At the library and on Ancestry I found the obituary for Michael Taylor. The only survivors named were his wife, Sandra Taylor of Mineola, his mother Cleo Rae Taylor of Odessa, a son Ryan Taylor of Denver City, daughter, Myia Dale Scott of Odessa and 4 grandchildren. He had died on Nov. 29 in Mineola and this obit was published in the Odessa American on December 1, 2012.
Also on Ancestry I found Sandra Mcdowell in U.S. School Yearbooks along with a picture of her. According to this report her estimated birth year was about 1939, and she was age 20 when this picture was made. The school was Northern Pontiac High School in Pontiac, Michigan, and the year was 1959. The title of the yearbook was “Avalanche”. It’s possible that this picture is the Sandra Mcdowell we’re looking for and the approximate birth date is 1939. With that information, assuming she was born in Michigan, we can write the Michigan state capital and (maybe) get a birth certificate.
I also found a 1930 U.S. Census placing John D. Mcdowell in Michigan. He was single then, living with his father Thomas G. Mcdowell, who was born in Michigan, and his mother Katherine A. Mcdowell, who was born in Pennsylvania. His siblings named were Thomas M., Lucile , John D. (Sandra’s father), Donald M. , Dorothy M., and 2 others who may have been boarders or relatives living with the family. Their names were Helen J. Hamilton and Miles D. Hamilton.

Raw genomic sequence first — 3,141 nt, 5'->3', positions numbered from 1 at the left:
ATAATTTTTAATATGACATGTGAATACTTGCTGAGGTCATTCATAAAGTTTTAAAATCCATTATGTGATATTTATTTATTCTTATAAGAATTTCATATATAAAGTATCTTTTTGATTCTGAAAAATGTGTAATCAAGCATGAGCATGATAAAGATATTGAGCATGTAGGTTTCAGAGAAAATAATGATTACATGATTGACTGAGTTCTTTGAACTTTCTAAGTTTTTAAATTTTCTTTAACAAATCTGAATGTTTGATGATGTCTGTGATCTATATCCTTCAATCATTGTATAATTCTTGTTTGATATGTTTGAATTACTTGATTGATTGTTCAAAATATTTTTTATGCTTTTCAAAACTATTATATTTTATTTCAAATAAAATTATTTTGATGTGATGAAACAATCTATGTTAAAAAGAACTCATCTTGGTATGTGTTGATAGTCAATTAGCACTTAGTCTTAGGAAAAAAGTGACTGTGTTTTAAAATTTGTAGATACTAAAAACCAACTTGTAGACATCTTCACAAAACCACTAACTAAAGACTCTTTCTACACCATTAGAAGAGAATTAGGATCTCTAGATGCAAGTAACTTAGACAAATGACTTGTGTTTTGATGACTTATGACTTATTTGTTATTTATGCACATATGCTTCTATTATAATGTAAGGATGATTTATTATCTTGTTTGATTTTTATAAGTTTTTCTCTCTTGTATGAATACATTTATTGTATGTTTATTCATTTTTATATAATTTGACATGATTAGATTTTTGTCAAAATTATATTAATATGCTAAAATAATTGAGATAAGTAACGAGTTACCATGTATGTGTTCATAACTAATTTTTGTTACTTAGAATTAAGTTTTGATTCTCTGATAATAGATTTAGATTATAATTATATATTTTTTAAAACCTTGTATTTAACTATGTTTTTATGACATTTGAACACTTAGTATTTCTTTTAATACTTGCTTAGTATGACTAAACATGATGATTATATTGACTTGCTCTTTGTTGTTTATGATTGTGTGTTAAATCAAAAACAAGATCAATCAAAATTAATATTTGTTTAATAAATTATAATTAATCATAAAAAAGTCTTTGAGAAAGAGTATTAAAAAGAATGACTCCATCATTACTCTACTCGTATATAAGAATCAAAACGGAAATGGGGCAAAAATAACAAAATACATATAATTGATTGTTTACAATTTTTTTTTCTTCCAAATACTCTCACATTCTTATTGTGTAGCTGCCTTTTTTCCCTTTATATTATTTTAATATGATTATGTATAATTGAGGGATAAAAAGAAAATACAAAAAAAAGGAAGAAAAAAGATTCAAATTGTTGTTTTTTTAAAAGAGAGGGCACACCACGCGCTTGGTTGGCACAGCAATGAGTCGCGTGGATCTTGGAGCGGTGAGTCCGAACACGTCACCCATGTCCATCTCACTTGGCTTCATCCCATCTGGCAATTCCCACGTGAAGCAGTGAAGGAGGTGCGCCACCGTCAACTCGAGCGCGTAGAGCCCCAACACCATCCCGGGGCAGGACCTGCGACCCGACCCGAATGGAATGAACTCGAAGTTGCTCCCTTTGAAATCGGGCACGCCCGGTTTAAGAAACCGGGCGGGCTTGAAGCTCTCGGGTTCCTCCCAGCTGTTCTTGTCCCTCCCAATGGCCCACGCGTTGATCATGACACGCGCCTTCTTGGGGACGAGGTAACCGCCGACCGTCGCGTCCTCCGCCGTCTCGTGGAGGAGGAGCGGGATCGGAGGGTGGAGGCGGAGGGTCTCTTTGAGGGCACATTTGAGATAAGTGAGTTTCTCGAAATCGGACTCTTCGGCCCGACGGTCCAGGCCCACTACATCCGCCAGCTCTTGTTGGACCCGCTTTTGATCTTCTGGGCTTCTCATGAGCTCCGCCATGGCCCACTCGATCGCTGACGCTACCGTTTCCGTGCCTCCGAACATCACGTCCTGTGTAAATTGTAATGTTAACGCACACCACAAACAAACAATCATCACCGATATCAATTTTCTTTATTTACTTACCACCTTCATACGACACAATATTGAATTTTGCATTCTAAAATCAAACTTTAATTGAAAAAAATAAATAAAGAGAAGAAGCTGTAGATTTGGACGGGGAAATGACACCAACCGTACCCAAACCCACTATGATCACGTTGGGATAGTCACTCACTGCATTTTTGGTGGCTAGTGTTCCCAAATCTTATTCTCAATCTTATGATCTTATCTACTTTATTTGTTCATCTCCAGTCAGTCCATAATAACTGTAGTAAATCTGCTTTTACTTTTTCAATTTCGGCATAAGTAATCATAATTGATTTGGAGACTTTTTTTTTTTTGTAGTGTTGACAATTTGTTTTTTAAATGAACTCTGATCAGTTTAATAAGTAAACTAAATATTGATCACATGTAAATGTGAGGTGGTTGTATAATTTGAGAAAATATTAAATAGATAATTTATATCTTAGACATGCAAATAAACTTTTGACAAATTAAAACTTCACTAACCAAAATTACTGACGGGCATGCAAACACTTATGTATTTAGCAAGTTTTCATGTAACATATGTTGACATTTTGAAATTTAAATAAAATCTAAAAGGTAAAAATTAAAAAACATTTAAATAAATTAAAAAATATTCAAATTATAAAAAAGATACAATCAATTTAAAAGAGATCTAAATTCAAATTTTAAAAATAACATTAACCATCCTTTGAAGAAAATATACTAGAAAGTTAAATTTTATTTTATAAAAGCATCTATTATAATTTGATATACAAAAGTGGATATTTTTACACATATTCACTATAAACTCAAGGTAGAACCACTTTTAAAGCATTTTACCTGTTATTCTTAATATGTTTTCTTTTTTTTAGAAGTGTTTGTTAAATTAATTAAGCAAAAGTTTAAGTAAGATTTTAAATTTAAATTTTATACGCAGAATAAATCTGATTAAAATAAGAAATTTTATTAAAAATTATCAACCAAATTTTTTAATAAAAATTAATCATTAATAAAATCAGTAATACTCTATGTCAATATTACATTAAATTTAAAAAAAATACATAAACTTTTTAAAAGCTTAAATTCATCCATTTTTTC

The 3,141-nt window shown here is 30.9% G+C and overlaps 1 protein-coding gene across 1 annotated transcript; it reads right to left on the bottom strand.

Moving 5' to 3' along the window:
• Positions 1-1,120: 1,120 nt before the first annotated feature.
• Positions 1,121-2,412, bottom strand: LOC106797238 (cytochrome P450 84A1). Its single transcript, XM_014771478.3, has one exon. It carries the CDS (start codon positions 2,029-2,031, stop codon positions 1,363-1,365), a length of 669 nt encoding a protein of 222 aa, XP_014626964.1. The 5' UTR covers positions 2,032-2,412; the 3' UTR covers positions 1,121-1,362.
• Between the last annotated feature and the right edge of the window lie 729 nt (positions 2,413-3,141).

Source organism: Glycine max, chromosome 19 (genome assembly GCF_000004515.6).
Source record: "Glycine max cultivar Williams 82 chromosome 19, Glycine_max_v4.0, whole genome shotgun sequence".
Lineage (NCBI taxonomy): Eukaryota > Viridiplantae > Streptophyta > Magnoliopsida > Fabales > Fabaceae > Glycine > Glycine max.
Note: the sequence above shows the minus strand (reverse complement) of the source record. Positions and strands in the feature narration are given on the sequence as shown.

I called Jeannie on Jan. 16 and told her what I had found. She said several people agreed that Sandra might have had a stroke but she didn’t want to do anything. I suggested she have it checked because it might just be the first and doctors can use blood thinners and other drugs to prevent them. I am sending Jeannie the information that I have found along with the picture and if this lady is the one in the picture she or one of us could contact the school or the state records department in Lansing, Michigan to get more information.
If this information is not correct, we can use any of these names to further our search.
Jeannie Waggoner’s email is email@example.com.
Submitted by Shirley Bates, Genealogy Research